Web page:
Crackdown on cheats
A sophisticated cheat detection system is being considered by 140 British universities, including Oxford and Cambridge, as new research reveals that more than 90,000 students regularly plagiarise essays. Major universities are planning to introduce software to catch cheats, in an attempt to protect the credibility of degree qualifications. Many lecturers are concerned by a growing market on the Net offering students customised essays for sale. The move coincides with the first attempt to gauge the extent of plagiarism in higher education. The UK government-funded Plagiarism Advisory Service suggests that more than 10 per cent of the 9,00,000 UK students in higher education “insert sections of text from an outside source” into their work and attempt to pass it off as their own.
But experts feel the true scale of cheating is far higher because the definition of plagiarism used by the research consultancy FreshMinds is so narrow. The programme works by checking students’ work against 8.5 billion web pages and is automatically updated with every journal, abstract and newspaper article printed. Fiona Duggan, manager of the PAS, said the software would serve as a powerful deterrent and would help lecturers who waste time checking the work of students they suspect of cheating. Officials from the UK government-funded Joint Information Systems Committee, who helped develop the software, are keen for students to be given regular guidance on plagiarism.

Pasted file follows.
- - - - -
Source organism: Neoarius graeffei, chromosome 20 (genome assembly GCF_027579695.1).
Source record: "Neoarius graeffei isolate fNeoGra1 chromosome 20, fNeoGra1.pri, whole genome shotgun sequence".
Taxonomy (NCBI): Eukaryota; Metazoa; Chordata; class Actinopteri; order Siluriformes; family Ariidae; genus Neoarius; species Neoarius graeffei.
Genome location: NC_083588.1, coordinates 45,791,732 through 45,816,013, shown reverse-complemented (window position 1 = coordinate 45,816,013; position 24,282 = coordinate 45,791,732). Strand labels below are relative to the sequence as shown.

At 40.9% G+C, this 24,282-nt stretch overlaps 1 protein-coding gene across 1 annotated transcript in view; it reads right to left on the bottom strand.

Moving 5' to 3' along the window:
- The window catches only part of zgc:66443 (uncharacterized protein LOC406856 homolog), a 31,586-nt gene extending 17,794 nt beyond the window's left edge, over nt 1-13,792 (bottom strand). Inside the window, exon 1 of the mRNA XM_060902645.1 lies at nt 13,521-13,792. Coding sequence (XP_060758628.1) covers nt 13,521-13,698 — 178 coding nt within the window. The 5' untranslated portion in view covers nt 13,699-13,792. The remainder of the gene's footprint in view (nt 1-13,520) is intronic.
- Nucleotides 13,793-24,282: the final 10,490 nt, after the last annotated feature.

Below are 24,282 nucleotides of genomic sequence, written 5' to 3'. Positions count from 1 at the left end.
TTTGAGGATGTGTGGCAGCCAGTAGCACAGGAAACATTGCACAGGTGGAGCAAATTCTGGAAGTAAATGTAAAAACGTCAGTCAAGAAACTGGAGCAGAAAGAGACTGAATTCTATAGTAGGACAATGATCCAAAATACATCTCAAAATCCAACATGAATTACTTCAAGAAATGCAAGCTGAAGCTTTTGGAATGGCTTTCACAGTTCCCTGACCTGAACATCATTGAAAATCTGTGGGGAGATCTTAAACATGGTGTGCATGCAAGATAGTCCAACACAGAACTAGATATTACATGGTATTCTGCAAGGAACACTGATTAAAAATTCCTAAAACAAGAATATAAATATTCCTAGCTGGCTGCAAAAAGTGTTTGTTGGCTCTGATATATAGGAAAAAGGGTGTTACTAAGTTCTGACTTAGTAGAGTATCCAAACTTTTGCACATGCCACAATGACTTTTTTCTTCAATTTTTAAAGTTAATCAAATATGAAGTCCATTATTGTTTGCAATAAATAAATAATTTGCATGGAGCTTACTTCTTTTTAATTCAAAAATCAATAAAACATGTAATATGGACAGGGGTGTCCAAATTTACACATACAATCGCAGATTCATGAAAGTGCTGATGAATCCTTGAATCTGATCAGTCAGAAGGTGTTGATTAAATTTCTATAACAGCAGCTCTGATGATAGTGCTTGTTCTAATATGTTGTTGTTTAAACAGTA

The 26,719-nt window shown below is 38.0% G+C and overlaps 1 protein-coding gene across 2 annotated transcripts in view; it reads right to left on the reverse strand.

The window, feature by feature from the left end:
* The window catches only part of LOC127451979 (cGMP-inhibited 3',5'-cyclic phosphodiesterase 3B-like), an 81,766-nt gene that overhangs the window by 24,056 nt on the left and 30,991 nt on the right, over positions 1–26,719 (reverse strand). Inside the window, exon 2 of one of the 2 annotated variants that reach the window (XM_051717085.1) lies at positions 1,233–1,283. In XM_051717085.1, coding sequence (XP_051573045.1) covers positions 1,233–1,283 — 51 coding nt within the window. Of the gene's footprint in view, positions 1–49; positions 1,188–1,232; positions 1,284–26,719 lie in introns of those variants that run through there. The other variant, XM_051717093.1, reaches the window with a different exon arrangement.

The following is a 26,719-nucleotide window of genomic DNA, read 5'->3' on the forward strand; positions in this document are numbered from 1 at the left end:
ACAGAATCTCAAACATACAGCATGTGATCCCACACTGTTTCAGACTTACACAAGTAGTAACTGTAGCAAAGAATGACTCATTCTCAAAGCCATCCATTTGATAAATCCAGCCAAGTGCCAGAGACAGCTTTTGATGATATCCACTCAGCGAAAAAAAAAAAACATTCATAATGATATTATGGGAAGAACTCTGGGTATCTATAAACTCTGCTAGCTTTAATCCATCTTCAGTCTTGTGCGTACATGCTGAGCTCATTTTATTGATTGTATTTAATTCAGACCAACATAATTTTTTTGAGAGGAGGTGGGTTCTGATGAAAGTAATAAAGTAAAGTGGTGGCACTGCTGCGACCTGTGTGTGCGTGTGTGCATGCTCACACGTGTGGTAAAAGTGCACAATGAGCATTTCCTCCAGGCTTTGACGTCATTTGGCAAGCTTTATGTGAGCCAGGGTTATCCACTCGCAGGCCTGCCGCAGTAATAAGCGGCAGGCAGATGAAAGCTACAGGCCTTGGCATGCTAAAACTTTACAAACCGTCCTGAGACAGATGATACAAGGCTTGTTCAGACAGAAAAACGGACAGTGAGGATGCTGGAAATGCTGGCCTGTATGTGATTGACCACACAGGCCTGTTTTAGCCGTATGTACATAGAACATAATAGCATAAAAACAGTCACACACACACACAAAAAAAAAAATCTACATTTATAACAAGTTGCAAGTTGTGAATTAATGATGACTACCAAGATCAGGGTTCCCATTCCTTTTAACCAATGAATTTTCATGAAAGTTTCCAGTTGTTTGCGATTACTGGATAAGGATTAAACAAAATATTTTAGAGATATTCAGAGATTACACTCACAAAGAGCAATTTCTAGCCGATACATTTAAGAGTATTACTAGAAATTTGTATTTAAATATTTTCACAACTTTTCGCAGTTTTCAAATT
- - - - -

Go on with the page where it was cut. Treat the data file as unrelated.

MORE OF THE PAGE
The move follows the latest row over exam cheats after a student was told he would get no marks for his essays because he had copied them from the Internet. Such cases, however, remain rare, with no figures available from the government on how many students are caught cheating. But students say that the problem of plagiarism is huge. A student at University of Central Lancashire said, “If you take precautions, you won’t get caught.” Although he was caught, the student was unrepentant. More than 15,000 students are estimated to have signed up to one website alone, which charges 9.99 pounds for access to assignments. Another, Academic Answers Ltd, runs five websites and receives 800 requests a week for tailor-made essays. Barclay Littlewood, director of AAL, said demand was so great that his firm could only meet around half of these orders.